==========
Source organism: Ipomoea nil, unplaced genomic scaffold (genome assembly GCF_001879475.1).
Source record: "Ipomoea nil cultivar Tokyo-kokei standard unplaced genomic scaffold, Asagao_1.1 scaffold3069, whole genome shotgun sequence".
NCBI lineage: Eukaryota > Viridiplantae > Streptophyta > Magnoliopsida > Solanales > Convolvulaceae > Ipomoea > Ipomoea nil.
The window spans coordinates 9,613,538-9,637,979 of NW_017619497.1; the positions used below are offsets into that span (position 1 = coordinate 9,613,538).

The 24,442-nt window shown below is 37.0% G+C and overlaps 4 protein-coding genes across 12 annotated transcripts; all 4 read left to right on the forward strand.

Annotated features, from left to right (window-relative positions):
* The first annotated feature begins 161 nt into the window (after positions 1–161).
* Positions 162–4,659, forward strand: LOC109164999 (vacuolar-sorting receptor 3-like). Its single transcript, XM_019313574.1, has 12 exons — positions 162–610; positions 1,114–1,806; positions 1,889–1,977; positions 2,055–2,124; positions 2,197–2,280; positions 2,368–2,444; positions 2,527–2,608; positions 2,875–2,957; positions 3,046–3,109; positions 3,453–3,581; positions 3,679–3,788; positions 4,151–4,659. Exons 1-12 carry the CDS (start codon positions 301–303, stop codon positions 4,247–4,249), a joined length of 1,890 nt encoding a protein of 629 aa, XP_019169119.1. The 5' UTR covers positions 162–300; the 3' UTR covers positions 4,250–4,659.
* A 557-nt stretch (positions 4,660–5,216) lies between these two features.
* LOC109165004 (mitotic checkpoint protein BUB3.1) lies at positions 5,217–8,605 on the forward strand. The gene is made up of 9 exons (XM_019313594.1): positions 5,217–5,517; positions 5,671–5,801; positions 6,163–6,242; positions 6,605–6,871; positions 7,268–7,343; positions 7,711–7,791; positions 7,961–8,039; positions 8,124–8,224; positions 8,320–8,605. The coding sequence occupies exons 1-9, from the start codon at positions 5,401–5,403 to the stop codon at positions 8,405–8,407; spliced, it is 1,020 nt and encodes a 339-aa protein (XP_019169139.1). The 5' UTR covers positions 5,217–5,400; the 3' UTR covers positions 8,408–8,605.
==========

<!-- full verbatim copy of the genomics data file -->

Source organism: Ipomoea nil, unplaced genomic scaffold (genome assembly GCF_001879475.1).
Source record: "Ipomoea nil cultivar Tokyo-kokei standard unplaced genomic scaffold, Asagao_1.1 scaffold3069, whole genome shotgun sequence".
NCBI lineage: Eukaryota > Viridiplantae > Streptophyta > Magnoliopsida > Solanales > Convolvulaceae > Ipomoea > Ipomoea nil.
The window spans coordinates 9,613,538-9,637,979 of NW_017619497.1; the positions used below are offsets into that span (position 1 = coordinate 9,613,538).

The 24,442-nt window shown below is 37.0% G+C and overlaps 4 protein-coding genes across 12 annotated transcripts; all 4 read left to right on the forward strand.

Annotated features, from left to right (window-relative positions):
* The first annotated feature begins 161 nt into the window (after positions 1–161).
* Positions 162–4,659, forward strand: LOC109164999 (vacuolar-sorting receptor 3-like). Its single transcript, XM_019313574.1, has 12 exons — positions 162–610; positions 1,114–1,806; positions 1,889–1,977; positions 2,055–2,124; positions 2,197–2,280; positions 2,368–2,444; positions 2,527–2,608; positions 2,875–2,957; positions 3,046–3,109; positions 3,453–3,581; positions 3,679–3,788; positions 4,151–4,659. Exons 1-12 carry the CDS (start codon positions 301–303, stop codon positions 4,247–4,249), a joined length of 1,890 nt encoding a protein of 629 aa, XP_019169119.1. The 5' UTR covers positions 162–300; the 3' UTR covers positions 4,250–4,659.
* A 557-nt stretch (positions 4,660–5,216) lies between these two features.
* LOC109165004 (mitotic checkpoint protein BUB3.1) lies at positions 5,217–8,605 on the forward strand. The gene is made up of 9 exons (XM_019313594.1): positions 5,217–5,517; positions 5,671–5,801; positions 6,163–6,242; positions 6,605–6,871; positions 7,268–7,343; positions 7,711–7,791; positions 7,961–8,039; positions 8,124–8,224; positions 8,320–8,605. The coding sequence occupies exons 1-9, from the start codon at positions 5,401–5,403 to the stop codon at positions 8,405–8,407; spliced, it is 1,020 nt and encodes a 339-aa protein (XP_019169139.1). The 5' UTR covers positions 5,217–5,400; the 3' UTR covers positions 8,408–8,605.